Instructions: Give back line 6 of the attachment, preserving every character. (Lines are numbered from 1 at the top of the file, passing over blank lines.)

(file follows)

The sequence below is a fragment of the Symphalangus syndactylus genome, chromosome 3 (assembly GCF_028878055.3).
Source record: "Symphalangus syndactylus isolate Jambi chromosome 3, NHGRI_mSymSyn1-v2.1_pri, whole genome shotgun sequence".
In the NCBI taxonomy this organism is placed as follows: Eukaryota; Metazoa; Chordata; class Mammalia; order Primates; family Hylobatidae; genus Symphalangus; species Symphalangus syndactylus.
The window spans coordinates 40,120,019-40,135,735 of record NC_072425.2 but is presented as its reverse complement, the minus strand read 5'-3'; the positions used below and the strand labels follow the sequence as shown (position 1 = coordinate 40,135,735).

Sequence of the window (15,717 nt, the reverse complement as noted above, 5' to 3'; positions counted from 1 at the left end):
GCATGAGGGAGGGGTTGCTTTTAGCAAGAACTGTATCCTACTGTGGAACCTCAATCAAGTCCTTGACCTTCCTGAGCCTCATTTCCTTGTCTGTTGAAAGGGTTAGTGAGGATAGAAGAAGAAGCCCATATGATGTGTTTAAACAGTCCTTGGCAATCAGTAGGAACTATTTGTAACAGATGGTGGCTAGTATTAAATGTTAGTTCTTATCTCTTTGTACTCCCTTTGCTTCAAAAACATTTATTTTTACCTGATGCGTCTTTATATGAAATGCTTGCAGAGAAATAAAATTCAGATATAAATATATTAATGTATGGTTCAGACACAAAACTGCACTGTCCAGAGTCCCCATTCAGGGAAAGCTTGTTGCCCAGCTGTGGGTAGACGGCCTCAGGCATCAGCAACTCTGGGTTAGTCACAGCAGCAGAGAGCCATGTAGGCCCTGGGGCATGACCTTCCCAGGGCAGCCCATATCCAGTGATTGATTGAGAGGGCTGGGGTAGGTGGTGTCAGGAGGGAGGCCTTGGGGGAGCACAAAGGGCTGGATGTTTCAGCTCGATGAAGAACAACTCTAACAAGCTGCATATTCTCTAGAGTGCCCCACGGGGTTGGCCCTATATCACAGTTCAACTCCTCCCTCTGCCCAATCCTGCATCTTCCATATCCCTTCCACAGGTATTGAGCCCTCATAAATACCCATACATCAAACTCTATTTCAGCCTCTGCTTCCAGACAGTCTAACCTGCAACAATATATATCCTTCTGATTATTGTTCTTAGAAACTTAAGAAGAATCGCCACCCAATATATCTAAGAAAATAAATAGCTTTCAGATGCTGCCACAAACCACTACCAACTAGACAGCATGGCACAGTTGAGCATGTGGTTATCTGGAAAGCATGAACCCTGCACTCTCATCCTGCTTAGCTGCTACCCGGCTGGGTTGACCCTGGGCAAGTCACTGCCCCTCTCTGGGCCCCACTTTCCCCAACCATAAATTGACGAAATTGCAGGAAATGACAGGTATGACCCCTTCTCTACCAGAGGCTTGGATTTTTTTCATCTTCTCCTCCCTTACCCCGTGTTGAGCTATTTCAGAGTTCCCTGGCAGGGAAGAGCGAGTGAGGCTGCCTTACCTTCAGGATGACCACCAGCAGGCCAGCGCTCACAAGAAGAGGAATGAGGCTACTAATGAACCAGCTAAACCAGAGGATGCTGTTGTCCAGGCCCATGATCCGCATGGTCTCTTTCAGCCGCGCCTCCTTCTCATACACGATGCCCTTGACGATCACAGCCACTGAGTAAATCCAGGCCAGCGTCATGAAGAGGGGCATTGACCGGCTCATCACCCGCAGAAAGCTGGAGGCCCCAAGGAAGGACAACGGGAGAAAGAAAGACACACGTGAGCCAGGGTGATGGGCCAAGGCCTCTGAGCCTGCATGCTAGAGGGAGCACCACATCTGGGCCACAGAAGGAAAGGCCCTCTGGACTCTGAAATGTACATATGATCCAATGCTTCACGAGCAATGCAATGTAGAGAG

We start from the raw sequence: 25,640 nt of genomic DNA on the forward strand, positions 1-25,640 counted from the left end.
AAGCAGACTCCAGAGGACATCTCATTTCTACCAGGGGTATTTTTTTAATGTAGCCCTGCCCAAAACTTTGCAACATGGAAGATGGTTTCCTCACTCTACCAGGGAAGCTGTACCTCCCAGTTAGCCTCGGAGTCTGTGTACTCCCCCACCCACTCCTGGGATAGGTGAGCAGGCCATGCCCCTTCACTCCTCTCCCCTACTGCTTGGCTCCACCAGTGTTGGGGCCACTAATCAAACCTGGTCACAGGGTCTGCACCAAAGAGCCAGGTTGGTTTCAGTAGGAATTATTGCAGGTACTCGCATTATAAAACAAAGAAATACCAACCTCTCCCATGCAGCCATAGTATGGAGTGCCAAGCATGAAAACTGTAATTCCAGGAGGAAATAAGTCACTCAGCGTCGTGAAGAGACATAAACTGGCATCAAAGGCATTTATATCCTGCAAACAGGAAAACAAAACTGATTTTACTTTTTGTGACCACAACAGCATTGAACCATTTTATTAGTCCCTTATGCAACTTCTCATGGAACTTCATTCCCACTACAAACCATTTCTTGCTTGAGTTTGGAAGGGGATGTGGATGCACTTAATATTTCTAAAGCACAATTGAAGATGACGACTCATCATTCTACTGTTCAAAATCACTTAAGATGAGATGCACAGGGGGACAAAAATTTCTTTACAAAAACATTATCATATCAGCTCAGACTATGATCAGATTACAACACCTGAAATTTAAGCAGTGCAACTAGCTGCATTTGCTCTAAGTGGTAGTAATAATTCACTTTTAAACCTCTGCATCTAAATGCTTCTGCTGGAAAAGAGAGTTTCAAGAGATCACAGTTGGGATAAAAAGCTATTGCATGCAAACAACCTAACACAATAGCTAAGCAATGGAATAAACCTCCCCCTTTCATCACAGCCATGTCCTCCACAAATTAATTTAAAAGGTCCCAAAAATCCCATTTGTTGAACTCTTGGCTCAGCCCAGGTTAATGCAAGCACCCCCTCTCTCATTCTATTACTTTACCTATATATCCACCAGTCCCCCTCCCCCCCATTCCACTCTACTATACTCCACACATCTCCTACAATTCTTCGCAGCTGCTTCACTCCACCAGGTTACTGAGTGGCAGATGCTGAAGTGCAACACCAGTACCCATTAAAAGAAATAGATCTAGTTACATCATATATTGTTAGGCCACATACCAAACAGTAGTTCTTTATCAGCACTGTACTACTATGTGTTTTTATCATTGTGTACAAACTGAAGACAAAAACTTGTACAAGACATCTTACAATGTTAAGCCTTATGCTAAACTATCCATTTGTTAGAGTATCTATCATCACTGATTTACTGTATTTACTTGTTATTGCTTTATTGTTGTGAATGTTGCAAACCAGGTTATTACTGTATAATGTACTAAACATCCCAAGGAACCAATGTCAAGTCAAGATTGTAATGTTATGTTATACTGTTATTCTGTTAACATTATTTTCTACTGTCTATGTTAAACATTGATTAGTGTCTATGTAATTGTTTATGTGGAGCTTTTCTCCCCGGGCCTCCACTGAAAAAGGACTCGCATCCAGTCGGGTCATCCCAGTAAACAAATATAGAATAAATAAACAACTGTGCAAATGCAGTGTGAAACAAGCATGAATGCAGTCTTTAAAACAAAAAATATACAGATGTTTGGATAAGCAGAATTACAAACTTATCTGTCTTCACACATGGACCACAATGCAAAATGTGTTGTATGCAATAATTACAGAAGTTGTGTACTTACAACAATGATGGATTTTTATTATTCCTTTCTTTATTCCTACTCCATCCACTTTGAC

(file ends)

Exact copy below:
GCATGAGGGAGGGGTTGCTTTTAGCAAGAACTGTATCCTACTGTGGAACCTCAATCAAGTCCTTGACCTTCCTGAGCCTCATTTCCTTGTCTGTTGAAAGGGTTAGTGAGGATAGAAGAAGAAGCCCATATGATGTGTTTAAACAGTCCTTGGCAATCAGTAGGAACTATTTGTAACAGATGGTGGCTAGTATTAAATGTTAGTTCTTATCTCTTTGTACTCCCTTTGCTTCAAAAACATTTATTTTTACCTGATGCGTCTTTATATGAAATGCTTGCAGAGAAATAAAATTCAGATATAAATATATTAATGTATGGTTCAGACACAAAACTGCACTGTCCAGAGTCCCCATTCAGGGAAAGCTTGTTGCCCAGCTGTGGGTAGACGGCCTCAGGCATCAGCAACTCTGGGTTAGTCACAGCAGCAGAGAGCCATGTAGGCCCTGGGGCATGACCTTCCCAGGGCAGCCCATATCCAGTGATTGATTGAGAGGGCTGGGGTAGGTGGTGTCAGGAGGGAGGCCTTGGGGGAGCACAAAGGGCTGGATGTTTCAGCTCGATGAAGAACAACTCTAACAAGCTGCATATTCTCTAGAGTGCCCCACGGGGTTGGCCCTATATCACAGTTCAACTCCTCCCTCTGCCCAATCCTGCATCTTCCATATCCCTTCCACAGGTATTGAGCCCTCATAAATACCCATACATCAAACTCTATTTCAGCCTCTGCTTCCAGACAGTCTAACCTGCAACAATATATATCCTTCTGATTATTGTTCTTAGAAACTTAAGAAGAATCGCCACCCAATATATCTAAGAAAATAAATAGCTTTCAGATGCTGCCACAAACCACTACCAACTAGACAGCATGGCACAGTTGAGCATGTGGTTATCTGGAAAGCATGAACCCTGCACTCTCATCCTGCTTAGCTGCTACCCGGCTGGGTTGACCCTGGGCAAGTCACTGCCCCTCTCTGGGCCCCACTTTCCCCAACCATAAATTGACGAAATTGCAGGAAATGACAGGTATGACCCCTTCTCTACCAGAGGCTTGGATTTTTTTCATCTTCTCCTCCCTTACCCCGTGTTGAGCTATTTCAGAGTTCCCTGGCAGGGAAGAGCGAGTGAGGCTGCCTTACCTTCAGGATGACCACCAGCAGGCCAGCGCTCACAAGAAGAGGAATGAGGCTACTAATGAACCAGCTAAACCAGAGGATGCTGTTGTCCAGGCCCATGATCCGCATGGTCTCTTTCAGCCGCGCCTCCTTCTCATACACGATGCCCTTGACGATCACAGCCACTGAGTAAATCCAGGCCAGCGTCATGAAGAGGGGCATTGACCGGCTCATCACCCGCAGAAAGCTGGAGGCCCCAAGGAAGGACAACGGGAGAAAGAAAGACACACGTGAGCCAGGGTGATGGGCCAAGGCCTCTGAGCCTGCATGCTAGAGGGAGCACCACATCTGGGCCACAGAAGGAAAGGCCCTCTGGACTCTGAAATGTACATATGATCCAATGCTTCACGAGCAATGCAATGTAGAGAG